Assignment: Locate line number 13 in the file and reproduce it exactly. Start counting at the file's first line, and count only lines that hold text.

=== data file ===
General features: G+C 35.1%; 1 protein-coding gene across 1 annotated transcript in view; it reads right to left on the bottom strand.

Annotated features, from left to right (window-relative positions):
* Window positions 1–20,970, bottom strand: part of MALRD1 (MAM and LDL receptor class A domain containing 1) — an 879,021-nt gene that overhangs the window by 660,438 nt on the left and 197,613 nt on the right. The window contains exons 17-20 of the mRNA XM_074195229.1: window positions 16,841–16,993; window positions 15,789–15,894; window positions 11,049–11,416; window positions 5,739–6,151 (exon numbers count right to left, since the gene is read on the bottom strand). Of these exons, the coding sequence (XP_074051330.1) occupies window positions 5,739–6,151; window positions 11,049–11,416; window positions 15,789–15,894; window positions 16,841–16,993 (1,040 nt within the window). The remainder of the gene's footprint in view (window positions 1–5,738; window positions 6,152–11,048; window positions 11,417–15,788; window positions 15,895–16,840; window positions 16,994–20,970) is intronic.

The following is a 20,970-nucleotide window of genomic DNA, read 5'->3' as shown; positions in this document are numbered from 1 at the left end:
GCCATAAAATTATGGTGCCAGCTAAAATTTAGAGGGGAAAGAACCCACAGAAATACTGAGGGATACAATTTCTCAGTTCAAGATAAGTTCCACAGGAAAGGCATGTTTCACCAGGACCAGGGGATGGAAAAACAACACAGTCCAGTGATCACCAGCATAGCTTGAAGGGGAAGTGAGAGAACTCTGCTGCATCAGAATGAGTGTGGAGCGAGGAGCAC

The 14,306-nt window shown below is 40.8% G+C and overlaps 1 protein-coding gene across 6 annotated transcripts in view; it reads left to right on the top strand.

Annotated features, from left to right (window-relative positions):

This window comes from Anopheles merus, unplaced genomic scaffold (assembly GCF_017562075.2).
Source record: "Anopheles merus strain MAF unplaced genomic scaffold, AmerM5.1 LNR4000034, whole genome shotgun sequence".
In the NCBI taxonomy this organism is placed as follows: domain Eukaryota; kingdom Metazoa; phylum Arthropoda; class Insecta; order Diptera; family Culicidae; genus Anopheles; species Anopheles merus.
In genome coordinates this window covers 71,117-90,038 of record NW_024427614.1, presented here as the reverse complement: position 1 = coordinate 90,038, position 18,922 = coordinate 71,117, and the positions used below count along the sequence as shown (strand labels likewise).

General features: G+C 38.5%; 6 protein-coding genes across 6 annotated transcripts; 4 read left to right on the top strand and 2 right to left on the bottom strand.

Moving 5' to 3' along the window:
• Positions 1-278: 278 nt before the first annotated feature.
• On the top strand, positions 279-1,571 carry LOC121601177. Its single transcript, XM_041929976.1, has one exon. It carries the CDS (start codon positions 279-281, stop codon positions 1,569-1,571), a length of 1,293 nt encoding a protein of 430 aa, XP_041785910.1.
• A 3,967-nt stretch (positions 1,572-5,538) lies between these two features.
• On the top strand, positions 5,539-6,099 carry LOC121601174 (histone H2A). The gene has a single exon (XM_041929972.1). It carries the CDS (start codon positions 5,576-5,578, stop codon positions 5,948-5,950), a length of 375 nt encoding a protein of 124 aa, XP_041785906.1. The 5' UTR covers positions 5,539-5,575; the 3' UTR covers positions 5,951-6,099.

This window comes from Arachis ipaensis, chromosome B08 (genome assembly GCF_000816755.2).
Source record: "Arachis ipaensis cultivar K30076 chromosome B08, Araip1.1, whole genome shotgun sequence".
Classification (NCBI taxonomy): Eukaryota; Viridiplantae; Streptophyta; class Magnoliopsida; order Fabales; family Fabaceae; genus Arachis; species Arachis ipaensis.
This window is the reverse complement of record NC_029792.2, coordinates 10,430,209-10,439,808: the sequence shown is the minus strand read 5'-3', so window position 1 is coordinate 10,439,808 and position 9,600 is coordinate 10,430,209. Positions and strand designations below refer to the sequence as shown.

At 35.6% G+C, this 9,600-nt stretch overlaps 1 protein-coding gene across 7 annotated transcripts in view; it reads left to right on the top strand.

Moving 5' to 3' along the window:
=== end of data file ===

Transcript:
Moving 5' to 3' along the window: